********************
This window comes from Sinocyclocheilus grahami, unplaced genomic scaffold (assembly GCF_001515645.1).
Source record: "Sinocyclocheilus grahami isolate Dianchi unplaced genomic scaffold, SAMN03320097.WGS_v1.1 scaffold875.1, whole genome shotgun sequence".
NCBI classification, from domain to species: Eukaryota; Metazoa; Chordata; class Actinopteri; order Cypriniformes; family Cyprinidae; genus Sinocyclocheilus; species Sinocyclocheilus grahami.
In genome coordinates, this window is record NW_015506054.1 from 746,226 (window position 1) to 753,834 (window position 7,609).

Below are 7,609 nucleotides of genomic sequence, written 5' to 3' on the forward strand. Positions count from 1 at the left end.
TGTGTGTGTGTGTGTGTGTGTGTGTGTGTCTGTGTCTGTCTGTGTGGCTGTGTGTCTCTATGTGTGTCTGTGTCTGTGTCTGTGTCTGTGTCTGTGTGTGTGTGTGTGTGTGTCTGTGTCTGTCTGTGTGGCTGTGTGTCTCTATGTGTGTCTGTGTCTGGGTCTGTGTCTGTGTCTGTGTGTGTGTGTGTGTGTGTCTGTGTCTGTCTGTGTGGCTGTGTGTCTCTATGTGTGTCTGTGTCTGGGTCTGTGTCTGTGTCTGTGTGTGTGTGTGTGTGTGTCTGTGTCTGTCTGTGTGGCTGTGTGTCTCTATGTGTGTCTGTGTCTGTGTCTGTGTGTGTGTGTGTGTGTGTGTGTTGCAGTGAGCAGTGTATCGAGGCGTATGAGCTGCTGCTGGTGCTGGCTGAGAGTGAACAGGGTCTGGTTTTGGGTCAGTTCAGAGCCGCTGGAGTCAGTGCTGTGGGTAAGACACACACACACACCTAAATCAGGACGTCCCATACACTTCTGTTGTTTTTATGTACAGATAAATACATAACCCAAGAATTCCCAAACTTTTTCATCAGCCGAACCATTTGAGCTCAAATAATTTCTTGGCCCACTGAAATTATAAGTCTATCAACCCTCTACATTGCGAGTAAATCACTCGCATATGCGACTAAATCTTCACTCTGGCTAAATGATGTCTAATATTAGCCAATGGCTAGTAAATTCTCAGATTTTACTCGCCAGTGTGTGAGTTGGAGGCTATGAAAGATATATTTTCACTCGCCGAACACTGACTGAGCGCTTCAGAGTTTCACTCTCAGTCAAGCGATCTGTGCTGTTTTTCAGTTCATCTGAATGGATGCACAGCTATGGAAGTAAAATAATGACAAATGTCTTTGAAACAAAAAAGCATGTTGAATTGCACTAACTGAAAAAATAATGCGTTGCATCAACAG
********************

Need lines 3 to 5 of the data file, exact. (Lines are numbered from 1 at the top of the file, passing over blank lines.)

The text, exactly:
NCBI classification, from domain to species: Eukaryota; Metazoa; Chordata; class Actinopteri; order Cypriniformes; family Cyprinidae; genus Sinocyclocheilus; species Sinocyclocheilus grahami.
In genome coordinates, this window is record NW_015506054.1 from 746,226 (window position 1) to 753,834 (window position 7,609).

Below are 7,609 nucleotides of genomic sequence, written 5' to 3' on the forward strand. Positions count from 1 at the left end.